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Part 10 of my Top Ed-Tech Trends of 2011 series

On a personal note: I started 2011 as a (consumer, Web) technology blogger -- one that, much to the consternation of her editors, wanted to write about education technology. "No one cares about ed-tech," I was repeatedly told. "It's just your personal passion." Focus on page-views, mainstream readership, and stuff. (See: Chiliphone Changes Color of This One Button. April Fools! Except not really.)

Me, I felt as though it was an important time to focus on education technology (which, yes, I realize you could have said for the past 30 years, but there you go�). We'd reached an important tipping point with the ubiquity of consumer electronics, Internet access, Web technology, social networks, and mobile devices (See: every ed-tech trend I have just covered). I knew people cared about education -- surveys suggest that people want more news about education). So in July, I quit that tech blogging job to focus pretty-much-almost-totally-full-time on my education technology writing.

I'm not the only person crazy enough to think ed-tech journalism was worthy of full-time attention either. Former Forbes editor Betsy Corcoran, along with Inigral's Nick Punt co-founded Edsurge this year, a razor-sharp, must-follow weekly newsletter chronicling all the latest business developments in the blossoming ed-tech startup world.

"Really? You just write about education?" other tech journalists ask me, like it's weird or something. But the fact that folks like Betsy, Nick, me (and others too) could form several new education technology journalism startups is the least weird news in a completely weird year for technology journalism. That's probably a different story...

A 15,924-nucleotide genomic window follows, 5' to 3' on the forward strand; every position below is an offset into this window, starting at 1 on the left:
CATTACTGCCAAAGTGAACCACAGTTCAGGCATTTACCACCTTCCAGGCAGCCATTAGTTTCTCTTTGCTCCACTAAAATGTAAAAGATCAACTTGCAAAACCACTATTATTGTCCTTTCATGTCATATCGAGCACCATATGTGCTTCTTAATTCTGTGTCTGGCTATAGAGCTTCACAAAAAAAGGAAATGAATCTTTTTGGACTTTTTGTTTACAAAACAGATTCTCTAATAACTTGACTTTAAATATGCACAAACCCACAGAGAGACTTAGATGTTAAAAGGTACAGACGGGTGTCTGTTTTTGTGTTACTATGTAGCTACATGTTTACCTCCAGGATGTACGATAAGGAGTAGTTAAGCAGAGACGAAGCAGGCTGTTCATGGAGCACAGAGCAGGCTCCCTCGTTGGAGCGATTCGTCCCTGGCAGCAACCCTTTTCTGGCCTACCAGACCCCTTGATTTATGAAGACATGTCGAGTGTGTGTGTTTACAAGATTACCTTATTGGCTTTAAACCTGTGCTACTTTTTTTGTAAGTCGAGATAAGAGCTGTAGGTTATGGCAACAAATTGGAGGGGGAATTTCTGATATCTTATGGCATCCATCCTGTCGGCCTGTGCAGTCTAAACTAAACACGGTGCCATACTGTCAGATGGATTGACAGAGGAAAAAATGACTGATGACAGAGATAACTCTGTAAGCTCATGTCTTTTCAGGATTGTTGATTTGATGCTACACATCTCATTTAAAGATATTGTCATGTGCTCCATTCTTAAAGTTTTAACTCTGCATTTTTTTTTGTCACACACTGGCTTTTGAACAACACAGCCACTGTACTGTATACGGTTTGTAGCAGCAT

Maybe.

Or maybe the frothy weirdness of technology journalism is just a reflection of the frothy weirdness of the tech industry this year. Apple became the world's most valuable company in terms of market capitalization, surpassing the oil company Exxon Mobil. (Indeed, The New York Times' Nick Bilton says kids want iPhones, not cars.) The makers of some of the most mundane and repetitive videos games (Zynga) and coupon company with an email list and a very funny CEO (Groupon) both filed for an IPO this year, for crying out loud. While the rest of the economy faltered, the tech industry boomed.

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Audrey Watters


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